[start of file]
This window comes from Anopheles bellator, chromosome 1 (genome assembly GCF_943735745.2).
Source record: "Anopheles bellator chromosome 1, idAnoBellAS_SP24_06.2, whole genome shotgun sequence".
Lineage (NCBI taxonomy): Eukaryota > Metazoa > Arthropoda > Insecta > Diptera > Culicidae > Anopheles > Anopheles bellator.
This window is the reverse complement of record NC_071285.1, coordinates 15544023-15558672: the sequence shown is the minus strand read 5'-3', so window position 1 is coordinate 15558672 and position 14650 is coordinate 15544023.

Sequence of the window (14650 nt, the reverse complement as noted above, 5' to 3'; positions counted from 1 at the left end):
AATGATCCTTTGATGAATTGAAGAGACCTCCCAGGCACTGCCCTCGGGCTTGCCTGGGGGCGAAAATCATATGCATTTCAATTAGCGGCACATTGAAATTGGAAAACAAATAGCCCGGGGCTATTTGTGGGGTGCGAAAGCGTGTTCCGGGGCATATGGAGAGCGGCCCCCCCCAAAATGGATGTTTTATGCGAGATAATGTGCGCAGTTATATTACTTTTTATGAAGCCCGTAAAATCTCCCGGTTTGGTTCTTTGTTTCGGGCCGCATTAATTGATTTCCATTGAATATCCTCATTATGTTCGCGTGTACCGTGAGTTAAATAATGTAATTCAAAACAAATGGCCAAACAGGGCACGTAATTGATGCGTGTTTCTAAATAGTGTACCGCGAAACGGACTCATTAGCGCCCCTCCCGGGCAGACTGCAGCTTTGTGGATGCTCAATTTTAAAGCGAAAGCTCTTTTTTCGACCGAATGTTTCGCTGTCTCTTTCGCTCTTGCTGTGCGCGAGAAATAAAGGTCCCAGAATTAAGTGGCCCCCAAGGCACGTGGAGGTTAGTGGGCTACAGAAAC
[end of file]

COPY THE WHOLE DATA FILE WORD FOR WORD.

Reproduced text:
This window comes from Anopheles bellator, chromosome 1 (genome assembly GCF_943735745.2).
Source record: "Anopheles bellator chromosome 1, idAnoBellAS_SP24_06.2, whole genome shotgun sequence".
Lineage (NCBI taxonomy): Eukaryota > Metazoa > Arthropoda > Insecta > Diptera > Culicidae > Anopheles > Anopheles bellator.
This window is the reverse complement of record NC_071285.1, coordinates 15544023-15558672: the sequence shown is the minus strand read 5'-3', so window position 1 is coordinate 15558672 and position 14650 is coordinate 15544023.

Sequence of the window (14650 nt, the reverse complement as noted above, 5' to 3'; positions counted from 1 at the left end):
AATGATCCTTTGATGAATTGAAGAGACCTCCCAGGCACTGCCCTCGGGCTTGCCTGGGGGCGAAAATCATATGCATTTCAATTAGCGGCACATTGAAATTGGAAAACAAATAGCCCGGGGCTATTTGTGGGGTGCGAAAGCGTGTTCCGGGGCATATGGAGAGCGGCCCCCCCCAAAATGGATGTTTTATGCGAGATAATGTGCGCAGTTATATTACTTTTTATGAAGCCCGTAAAATCTCCCGGTTTGGTTCTTTGTTTCGGGCCGCATTAATTGATTTCCATTGAATATCCTCATTATGTTCGCGTGTACCGTGAGTTAAATAATGTAATTCAAAACAAATGGCCAAACAGGGCACGTAATTGATGCGTGTTTCTAAATAGTGTACCGCGAAACGGACTCATTAGCGCCCCTCCCGGGCAGACTGCAGCTTTGTGGATGCTCAATTTTAAAGCGAAAGCTCTTTTTTCGACCGAATGTTTCGCTGTCTCTTTCGCTCTTGCTGTGCGCGAGAAATAAAGGTCCCAGAATTAAGTGGCCCCCAAGGCACGTGGAGGTTAGTGGGCTACAGAAAC